• [0014]
    In another aspect of the present invention the method further includes associating the original content ID with different transcoded versions of the content.
  • [0015]
    In another aspect of the present invention the method further includes sending a notification to the first multimedia device indicating that the content is available for download to the multimedia device.
  • [0016]
    In another aspect of the present invention the method further includes delivering the firstly transcoded content to the first multimedia device.
  • [0017]
    In another aspect of the present invention the method further includes delivering the firstly transcoded content to the first multimedia device together with any of the content IDs.
  • [0018]
    In another aspect of the present invention the method further includes g) receiving the firstly transcoded content from the first multimedia device, and h) regenerating the content ID of the firstly transcoded content.
  • [0019]
    In another aspect of the present invention the regenerating step includes regenerating the content ID of the firstly transcoded content using the same method used to generate the content ID of the firstly transcoded content.
  • [0020]
    In another aspect of the present invention the method further includes performing steps e)-h) in response to receiving instructions from the first multimedia device to forward the content to the second multimedia device.
  • [0021]
    In another aspect of the present invention the performing step includes performing where the instructions include any of a copy of the firstly transcoded content and any of the content IDs.
  • [0022]
    In another aspect of the present invention the method further includes protecting any of the transcoded content with a content protection key (CPK).
  • [0023]
    In another aspect of the present invention the method further includes identifying any rights associated with providing the content to any of the multimedia devices, generating at least one entitlement as a function of the rights, and providing the content to any of the multimedia devices in accordance with the entitlement.
  • [0024]
    In another aspect of the present invention the method further includes determining if the copy of the firstly transcoded content is protected, if the copy is protected, determining if the content may be forwarded to the second multimedia device as indicated by any rights associated with either of the content and the recipient of the firstly transcoded content, and if the content may be forwarded, protecting and forwarding the secondly transcoded content to the second multimedia device.
  • [0025]
    In another aspect of the present invention the method further includes protecting the secondly transcoded content with a content protection key (CPK) associated with the secondly transcoded content.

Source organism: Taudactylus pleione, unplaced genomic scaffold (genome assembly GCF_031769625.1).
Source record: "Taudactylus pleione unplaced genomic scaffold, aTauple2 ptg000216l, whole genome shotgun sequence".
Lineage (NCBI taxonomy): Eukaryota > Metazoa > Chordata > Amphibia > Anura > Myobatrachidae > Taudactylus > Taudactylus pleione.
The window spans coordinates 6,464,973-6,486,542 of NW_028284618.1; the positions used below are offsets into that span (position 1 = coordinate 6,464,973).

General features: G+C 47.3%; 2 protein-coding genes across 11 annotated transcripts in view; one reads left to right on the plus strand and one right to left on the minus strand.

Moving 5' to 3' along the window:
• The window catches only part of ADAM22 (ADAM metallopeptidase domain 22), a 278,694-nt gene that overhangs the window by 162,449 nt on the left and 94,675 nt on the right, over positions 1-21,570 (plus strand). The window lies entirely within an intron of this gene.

• [0026]
    In another aspect of the present invention the first determining step includes determining that the copy of the firstly transcoded content is protected by identifying a CPK stored in association with the content ID.
  • [0027]
    In another aspect of the present invention a method is provided for implementing digital rights management (DRM), the method including determining the DRM capabilities of a multimedia device, determining the DRM rights associated with an item of content, determining an optimal level of DRM protection to apply to the content as a function of the capabilities and the rights, and applying the optimal level of DRM protection to the item of content.
  • [0028]
    In another aspect of the present invention the determining an optimal level step includes determining the optimal level as the highest-ranked level of DRM protection that is both supported by the device and that is indicated by the content rights.
  • [0029]
    In another aspect of the present invention the determining an optimal level step includes determining the optimal level as the highest-ranked level of DRM protection that is supported by the device.
  • [0030]
    In another aspect of the present invention the determining an optimal level step includes determining the optimal level as the highest-ranked level of DRM protection that is that is indicated by the content rights and that is below the highest-ranked level of DRM protection that is that is supported by the device.
  • [0031]
    In another aspect of the present invention a multimedia content distribution system is provided including an MMS server, an MMS relay, a transcoder, and a DRM server, where the MMS server, MMS relay, transcoder, and DRM server are individually or cooperatively operative to store an item of a multimedia content, firstly transcode the content for playback on a first multimedia device, generate a content ID of the firstly transcoded content, store the content ID of the firstly transcoded content in association with the stored content, access the stored content using the content ID of the firstly transcoded content, and secondly transcode the stored content for playback on a second multimedia device.
  • [0032]
    In another aspect of the present invention any of the MMS server, MMS relay, transcoder, and DRM server are individually or cooperatively operative to track to whom the content is sent and with what rights.
  • [0033]